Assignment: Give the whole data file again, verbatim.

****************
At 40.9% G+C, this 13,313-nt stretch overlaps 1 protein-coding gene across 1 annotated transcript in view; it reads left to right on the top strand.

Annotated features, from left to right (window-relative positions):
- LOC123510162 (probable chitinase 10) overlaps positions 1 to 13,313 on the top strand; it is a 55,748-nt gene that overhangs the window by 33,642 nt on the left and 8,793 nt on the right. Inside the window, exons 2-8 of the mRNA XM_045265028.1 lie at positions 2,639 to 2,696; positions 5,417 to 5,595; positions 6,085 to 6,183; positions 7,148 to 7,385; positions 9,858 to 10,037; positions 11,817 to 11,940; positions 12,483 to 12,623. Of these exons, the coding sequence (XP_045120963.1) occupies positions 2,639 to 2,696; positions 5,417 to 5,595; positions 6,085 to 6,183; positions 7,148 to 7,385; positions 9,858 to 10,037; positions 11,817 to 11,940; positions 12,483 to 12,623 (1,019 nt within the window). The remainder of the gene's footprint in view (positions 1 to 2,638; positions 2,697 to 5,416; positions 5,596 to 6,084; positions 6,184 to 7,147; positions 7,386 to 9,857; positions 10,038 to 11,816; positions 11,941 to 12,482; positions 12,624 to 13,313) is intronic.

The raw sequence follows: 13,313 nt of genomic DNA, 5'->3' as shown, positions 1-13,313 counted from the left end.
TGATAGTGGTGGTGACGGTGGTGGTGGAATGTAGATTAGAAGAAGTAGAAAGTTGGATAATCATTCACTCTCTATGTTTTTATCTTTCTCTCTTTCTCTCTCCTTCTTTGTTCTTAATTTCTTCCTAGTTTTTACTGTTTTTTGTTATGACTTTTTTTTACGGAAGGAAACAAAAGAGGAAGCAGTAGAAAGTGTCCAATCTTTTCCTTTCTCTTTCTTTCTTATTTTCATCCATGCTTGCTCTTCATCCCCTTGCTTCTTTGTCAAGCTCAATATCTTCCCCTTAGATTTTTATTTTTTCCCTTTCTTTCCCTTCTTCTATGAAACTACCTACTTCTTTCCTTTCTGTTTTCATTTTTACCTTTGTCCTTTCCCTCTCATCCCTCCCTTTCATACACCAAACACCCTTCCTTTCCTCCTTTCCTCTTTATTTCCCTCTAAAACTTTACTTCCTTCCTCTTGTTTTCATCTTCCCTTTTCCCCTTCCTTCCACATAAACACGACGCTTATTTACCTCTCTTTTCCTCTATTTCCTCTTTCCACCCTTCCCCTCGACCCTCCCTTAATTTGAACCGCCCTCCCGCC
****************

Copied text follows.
At 40.9% G+C, this 13,313-nt stretch overlaps 1 protein-coding gene across 1 annotated transcript in view; it reads left to right on the top strand.

Annotated features, from left to right (window-relative positions):
- LOC123510162 (probable chitinase 10) overlaps positions 1 to 13,313 on the top strand; it is a 55,748-nt gene that overhangs the window by 33,642 nt on the left and 8,793 nt on the right. Inside the window, exons 2-8 of the mRNA XM_045265028.1 lie at positions 2,639 to 2,696; positions 5,417 to 5,595; positions 6,085 to 6,183; positions 7,148 to 7,385; positions 9,858 to 10,037; positions 11,817 to 11,940; positions 12,483 to 12,623. Of these exons, the coding sequence (XP_045120963.1) occupies positions 2,639 to 2,696; positions 5,417 to 5,595; positions 6,085 to 6,183; positions 7,148 to 7,385; positions 9,858 to 10,037; positions 11,817 to 11,940; positions 12,483 to 12,623 (1,019 nt within the window). The remainder of the gene's footprint in view (positions 1 to 2,638; positions 2,697 to 5,416; positions 5,596 to 6,084; positions 6,184 to 7,147; positions 7,386 to 9,857; positions 10,038 to 11,816; positions 11,941 to 12,482; positions 12,624 to 13,313) is intronic.

The raw sequence follows: 13,313 nt of genomic DNA, 5'->3' as shown, positions 1-13,313 counted from the left end.
TGATAGTGGTGGTGACGGTGGTGGTGGAATGTAGATTAGAAGAAGTAGAAAGTTGGATAATCATTCACTCTCTATGTTTTTATCTTTCTCTCTTTCTCTCTCCTTCTTTGTTCTTAATTTCTTCCTAGTTTTTACTGTTTTTTGTTATGACTTTTTTTTACGGAAGGAAACAAAAGAGGAAGCAGTAGAAAGTGTCCAATCTTTTCCTTTCTCTTTCTTTCTTATTTTCATCCATGCTTGCTCTTCATCCCCTTGCTTCTTTGTCAAGCTCAATATCTTCCCCTTAGATTTTTATTTTTTCCCTTTCTTTCCCTTCTTCTATGAAACTACCTACTTCTTTCCTTTCTGTTTTCATTTTTACCTTTGTCCTTTCCCTCTCATCCCTCCCTTTCATACACCAAACACCCTTCCTTTCCTCCTTTCCTCTTTATTTCCCTCTAAAACTTTACTTCCTTCCTCTTGTTTTCATCTTCCCTTTTCCCCTTCCTTCCACATAAACACGACGCTTATTTACCTCTCTTTTCCTCTATTTCCTCTTTCCACCCTTCCCCTCGACCCTCCCTTAATTTGAACCGCCCTCCCGCC